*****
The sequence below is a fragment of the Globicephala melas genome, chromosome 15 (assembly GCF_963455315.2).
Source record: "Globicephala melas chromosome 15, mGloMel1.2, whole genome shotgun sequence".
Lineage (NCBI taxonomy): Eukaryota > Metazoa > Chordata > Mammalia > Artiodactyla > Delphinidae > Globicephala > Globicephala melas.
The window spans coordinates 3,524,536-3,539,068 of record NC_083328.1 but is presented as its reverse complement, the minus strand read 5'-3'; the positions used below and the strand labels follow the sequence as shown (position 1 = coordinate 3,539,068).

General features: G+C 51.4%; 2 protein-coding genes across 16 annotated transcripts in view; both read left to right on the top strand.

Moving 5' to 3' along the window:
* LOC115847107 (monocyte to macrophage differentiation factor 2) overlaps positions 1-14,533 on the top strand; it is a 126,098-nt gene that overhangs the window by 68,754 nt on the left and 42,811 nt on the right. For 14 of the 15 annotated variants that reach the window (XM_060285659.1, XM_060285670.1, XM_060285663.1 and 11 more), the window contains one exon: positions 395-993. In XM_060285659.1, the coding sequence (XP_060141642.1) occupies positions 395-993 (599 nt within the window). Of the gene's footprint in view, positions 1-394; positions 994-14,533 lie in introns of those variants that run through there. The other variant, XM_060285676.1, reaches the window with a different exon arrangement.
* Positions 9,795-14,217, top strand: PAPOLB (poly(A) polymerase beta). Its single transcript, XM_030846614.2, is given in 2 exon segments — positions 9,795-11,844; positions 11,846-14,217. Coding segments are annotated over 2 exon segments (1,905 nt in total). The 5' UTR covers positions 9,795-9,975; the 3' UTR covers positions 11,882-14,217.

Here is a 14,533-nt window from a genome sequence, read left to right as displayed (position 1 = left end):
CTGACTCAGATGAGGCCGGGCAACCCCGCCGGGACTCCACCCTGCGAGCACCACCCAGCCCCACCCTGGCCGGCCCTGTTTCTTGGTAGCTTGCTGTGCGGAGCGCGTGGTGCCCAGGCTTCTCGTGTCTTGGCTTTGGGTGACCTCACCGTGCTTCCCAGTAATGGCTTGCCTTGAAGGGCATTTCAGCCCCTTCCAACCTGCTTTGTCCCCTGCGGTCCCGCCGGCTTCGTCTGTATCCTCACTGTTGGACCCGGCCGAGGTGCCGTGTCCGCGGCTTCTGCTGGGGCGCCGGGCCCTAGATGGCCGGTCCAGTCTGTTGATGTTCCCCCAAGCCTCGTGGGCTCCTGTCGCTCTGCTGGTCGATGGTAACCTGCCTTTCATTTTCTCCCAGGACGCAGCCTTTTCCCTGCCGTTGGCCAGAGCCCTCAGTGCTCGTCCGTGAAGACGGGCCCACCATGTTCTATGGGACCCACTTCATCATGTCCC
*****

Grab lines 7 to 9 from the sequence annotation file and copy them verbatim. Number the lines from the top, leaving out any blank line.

* LOC115847107 (monocyte to macrophage differentiation factor 2) overlaps positions 1-14,533 on the top strand; it is a 126,098-nt gene that overhangs the window by 68,754 nt on the left and 42,811 nt on the right. For 14 of the 15 annotated variants that reach the window (XM_060285659.1, XM_060285670.1, XM_060285663.1 and 11 more), the window contains one exon: positions 395-993. In XM_060285659.1, the coding sequence (XP_060141642.1) occupies positions 395-993 (599 nt within the window). Of the gene's footprint in view, positions 1-394; positions 994-14,533 lie in introns of those variants that run through there. The other variant, XM_060285676.1, reaches the window with a different exon arrangement.
* Positions 9,795-14,217, top strand: PAPOLB (poly(A) polymerase beta). Its single transcript, XM_030846614.2, is given in 2 exon segments — positions 9,795-11,844; positions 11,846-14,217. Coding segments are annotated over 2 exon segments (1,905 nt in total). The 5' UTR covers positions 9,795-9,975; the 3' UTR covers positions 11,882-14,217.

Here is a 14,533-nt window from a genome sequence, read left to right as displayed (position 1 = left end):